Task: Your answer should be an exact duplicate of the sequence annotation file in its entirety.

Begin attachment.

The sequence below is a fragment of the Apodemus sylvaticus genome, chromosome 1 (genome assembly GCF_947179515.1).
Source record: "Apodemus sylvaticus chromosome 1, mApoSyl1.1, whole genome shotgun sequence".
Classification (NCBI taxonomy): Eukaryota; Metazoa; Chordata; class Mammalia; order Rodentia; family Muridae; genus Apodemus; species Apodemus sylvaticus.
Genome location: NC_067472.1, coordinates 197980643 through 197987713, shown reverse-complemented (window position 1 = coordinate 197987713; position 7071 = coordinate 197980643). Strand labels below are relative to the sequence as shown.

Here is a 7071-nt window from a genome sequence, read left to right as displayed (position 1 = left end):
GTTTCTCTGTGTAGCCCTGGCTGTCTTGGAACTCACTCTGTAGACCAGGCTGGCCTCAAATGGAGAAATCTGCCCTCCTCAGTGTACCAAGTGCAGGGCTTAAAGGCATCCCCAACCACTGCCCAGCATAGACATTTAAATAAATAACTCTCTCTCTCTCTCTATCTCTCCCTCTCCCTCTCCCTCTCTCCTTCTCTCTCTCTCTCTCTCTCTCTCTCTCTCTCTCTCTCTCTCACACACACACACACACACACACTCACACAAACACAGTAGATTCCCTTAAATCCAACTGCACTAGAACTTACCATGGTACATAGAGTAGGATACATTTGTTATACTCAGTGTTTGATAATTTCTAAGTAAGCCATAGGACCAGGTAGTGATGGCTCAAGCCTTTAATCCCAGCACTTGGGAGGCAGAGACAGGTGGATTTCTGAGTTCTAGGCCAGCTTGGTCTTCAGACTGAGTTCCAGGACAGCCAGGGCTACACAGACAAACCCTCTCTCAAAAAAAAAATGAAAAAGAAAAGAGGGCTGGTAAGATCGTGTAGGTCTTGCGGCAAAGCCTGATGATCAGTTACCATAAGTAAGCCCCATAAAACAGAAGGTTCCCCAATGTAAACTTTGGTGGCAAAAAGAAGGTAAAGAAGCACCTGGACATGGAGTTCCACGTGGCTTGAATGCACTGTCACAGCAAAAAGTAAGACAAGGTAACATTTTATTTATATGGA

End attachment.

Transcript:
The sequence below is a fragment of the Apodemus sylvaticus genome, chromosome 1 (genome assembly GCF_947179515.1).
Source record: "Apodemus sylvaticus chromosome 1, mApoSyl1.1, whole genome shotgun sequence".
Classification (NCBI taxonomy): Eukaryota; Metazoa; Chordata; class Mammalia; order Rodentia; family Muridae; genus Apodemus; species Apodemus sylvaticus.
Genome location: NC_067472.1, coordinates 197980643 through 197987713, shown reverse-complemented (window position 1 = coordinate 197987713; position 7071 = coordinate 197980643). Strand labels below are relative to the sequence as shown.

Here is a 7071-nt window from a genome sequence, read left to right as displayed (position 1 = left end):
GTTTCTCTGTGTAGCCCTGGCTGTCTTGGAACTCACTCTGTAGACCAGGCTGGCCTCAAATGGAGAAATCTGCCCTCCTCAGTGTACCAAGTGCAGGGCTTAAAGGCATCCCCAACCACTGCCCAGCATAGACATTTAAATAAATAACTCTCTCTCTCTCTCTATCTCTCCCTCTCCCTCTCCCTCTCTCCTTCTCTCTCTCTCTCTCTCTCTCTCTCTCTCTCTCTCTCTCTCACACACACACACACACACACACTCACACAAACACAGTAGATTCCCTTAAATCCAACTGCACTAGAACTTACCATGGTACATAGAGTAGGATACATTTGTTATACTCAGTGTTTGATAATTTCTAAGTAAGCCATAGGACCAGGTAGTGATGGCTCAAGCCTTTAATCCCAGCACTTGGGAGGCAGAGACAGGTGGATTTCTGAGTTCTAGGCCAGCTTGGTCTTCAGACTGAGTTCCAGGACAGCCAGGGCTACACAGACAAACCCTCTCTCAAAAAAAAAATGAAAAAGAAAAGAGGGCTGGTAAGATCGTGTAGGTCTTGCGGCAAAGCCTGATGATCAGTTACCATAAGTAAGCCCCATAAAACAGAAGGTTCCCCAATGTAAACTTTGGTGGCAAAAAGAAGGTAAAGAAGCACCTGGACATGGAGTTCCACGTGGCTTGAATGCACTGTCACAGCAAAAAGTAAGACAAGGTAACATTTTATTTATATGGA